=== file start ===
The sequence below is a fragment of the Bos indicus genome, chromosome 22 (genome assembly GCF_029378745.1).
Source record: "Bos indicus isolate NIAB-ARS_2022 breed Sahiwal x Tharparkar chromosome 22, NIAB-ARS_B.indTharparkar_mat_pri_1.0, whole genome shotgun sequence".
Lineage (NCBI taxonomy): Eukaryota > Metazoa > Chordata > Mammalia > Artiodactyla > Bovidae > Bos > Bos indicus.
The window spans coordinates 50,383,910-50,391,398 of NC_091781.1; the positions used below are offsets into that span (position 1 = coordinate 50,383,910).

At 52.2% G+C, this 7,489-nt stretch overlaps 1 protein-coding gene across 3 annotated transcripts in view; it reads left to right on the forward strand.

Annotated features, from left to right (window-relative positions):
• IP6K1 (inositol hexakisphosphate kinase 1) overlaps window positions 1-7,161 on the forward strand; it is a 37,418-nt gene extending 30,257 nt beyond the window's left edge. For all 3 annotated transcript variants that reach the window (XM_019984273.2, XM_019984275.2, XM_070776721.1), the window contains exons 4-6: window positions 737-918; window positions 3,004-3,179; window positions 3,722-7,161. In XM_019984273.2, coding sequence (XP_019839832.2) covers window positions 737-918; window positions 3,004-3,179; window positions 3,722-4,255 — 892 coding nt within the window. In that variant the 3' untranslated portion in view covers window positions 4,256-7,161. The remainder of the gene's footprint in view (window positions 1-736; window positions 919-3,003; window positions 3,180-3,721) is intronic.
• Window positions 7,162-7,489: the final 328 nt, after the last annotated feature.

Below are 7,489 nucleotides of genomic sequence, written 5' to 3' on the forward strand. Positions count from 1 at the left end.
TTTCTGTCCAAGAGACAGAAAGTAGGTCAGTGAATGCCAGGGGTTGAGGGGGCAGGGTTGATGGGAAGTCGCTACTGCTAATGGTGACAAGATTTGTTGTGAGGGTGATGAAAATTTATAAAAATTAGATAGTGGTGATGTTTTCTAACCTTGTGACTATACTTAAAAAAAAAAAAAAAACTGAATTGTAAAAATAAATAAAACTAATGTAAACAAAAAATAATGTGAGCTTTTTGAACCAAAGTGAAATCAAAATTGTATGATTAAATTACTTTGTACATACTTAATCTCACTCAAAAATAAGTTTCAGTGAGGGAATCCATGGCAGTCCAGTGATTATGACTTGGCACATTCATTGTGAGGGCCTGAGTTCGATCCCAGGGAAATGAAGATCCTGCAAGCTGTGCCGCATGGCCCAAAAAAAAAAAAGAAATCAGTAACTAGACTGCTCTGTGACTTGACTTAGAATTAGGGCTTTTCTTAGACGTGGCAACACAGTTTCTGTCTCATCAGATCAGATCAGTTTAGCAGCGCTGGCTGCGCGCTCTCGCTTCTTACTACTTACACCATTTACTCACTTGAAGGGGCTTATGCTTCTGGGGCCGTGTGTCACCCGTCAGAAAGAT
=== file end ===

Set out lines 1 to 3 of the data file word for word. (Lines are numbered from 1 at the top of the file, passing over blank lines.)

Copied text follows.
The sequence below is a fragment of the Bos indicus genome, chromosome 22 (genome assembly GCF_029378745.1).
Source record: "Bos indicus isolate NIAB-ARS_2022 breed Sahiwal x Tharparkar chromosome 22, NIAB-ARS_B.indTharparkar_mat_pri_1.0, whole genome shotgun sequence".
Lineage (NCBI taxonomy): Eukaryota > Metazoa > Chordata > Mammalia > Artiodactyla > Bovidae > Bos > Bos indicus.